This seismic shock could have a number of implications Standing Waves, also known as Seiche, in a body of water known as the Western Interior Seaway, which, according to scientists, was pulled through the middle of North America in the Cretaceous.
Meanwhile, the asteroid impact had created a massive cloud of molten rock that turned into spherical tectites and rained out of space over a wide area of the earth's surface. Richards and Alvarez concluded that the standing waves must have flushed fish before the deadly hail from the deadly hail.
"The seismic waves begin within nine to ten minutes of the impact, giving them a chance to float the water before all the bullets fall from the sky," Richards explains , "These globules entered the surface and made funnels – you can see the deformed layers in early soft mud – and then debris covered the beads."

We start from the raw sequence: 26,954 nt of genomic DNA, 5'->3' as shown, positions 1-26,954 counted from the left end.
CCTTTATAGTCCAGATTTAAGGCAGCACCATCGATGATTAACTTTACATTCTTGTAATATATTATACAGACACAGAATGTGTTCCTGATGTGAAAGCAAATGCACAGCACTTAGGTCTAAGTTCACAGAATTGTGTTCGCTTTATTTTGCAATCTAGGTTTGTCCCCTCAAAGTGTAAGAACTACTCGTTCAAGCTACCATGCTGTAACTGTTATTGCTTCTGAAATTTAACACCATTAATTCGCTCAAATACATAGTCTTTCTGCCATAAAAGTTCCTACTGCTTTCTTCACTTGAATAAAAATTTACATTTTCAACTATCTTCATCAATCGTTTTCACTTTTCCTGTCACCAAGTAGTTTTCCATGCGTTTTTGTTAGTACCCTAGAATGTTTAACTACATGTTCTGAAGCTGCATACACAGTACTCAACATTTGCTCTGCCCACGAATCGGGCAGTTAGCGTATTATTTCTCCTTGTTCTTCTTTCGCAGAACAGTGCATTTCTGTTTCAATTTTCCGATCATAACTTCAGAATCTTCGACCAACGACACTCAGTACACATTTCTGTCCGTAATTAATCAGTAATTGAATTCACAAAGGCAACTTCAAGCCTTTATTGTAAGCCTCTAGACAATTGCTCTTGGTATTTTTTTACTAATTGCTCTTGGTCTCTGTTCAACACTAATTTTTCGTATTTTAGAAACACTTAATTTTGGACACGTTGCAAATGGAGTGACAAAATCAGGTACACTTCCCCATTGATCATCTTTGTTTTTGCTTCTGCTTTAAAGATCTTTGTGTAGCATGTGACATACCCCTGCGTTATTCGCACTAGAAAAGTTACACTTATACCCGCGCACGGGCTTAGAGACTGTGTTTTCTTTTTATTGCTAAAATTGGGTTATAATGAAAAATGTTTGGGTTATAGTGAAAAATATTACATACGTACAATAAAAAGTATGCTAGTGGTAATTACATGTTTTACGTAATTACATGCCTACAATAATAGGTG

The sediment layer that covered the debris was rich in iridium, confirming the link to Alvarez's giant asteroid hypothesis.
"When we proposed the impact hypothesis to explain the great extinction, it was based only on finding an anomalous concentration of iridium – the fingerprint of an asteroid or comet," said Alvarez. "Since then, the evidence has gradually built up. But it never occurred to me that we would find such a death bed. "
The researchers say the carnage must have started swiftly – too fast to explain it by a tsunami emanating from the site of Chicxulub's asteroid impact. "A tsunami would have taken at least 17 or more hours to reach the site from the crater, but seismic waves – and a subsequent ascent – would have reached it in ten minutes," DePalma said.
this part of the scenario.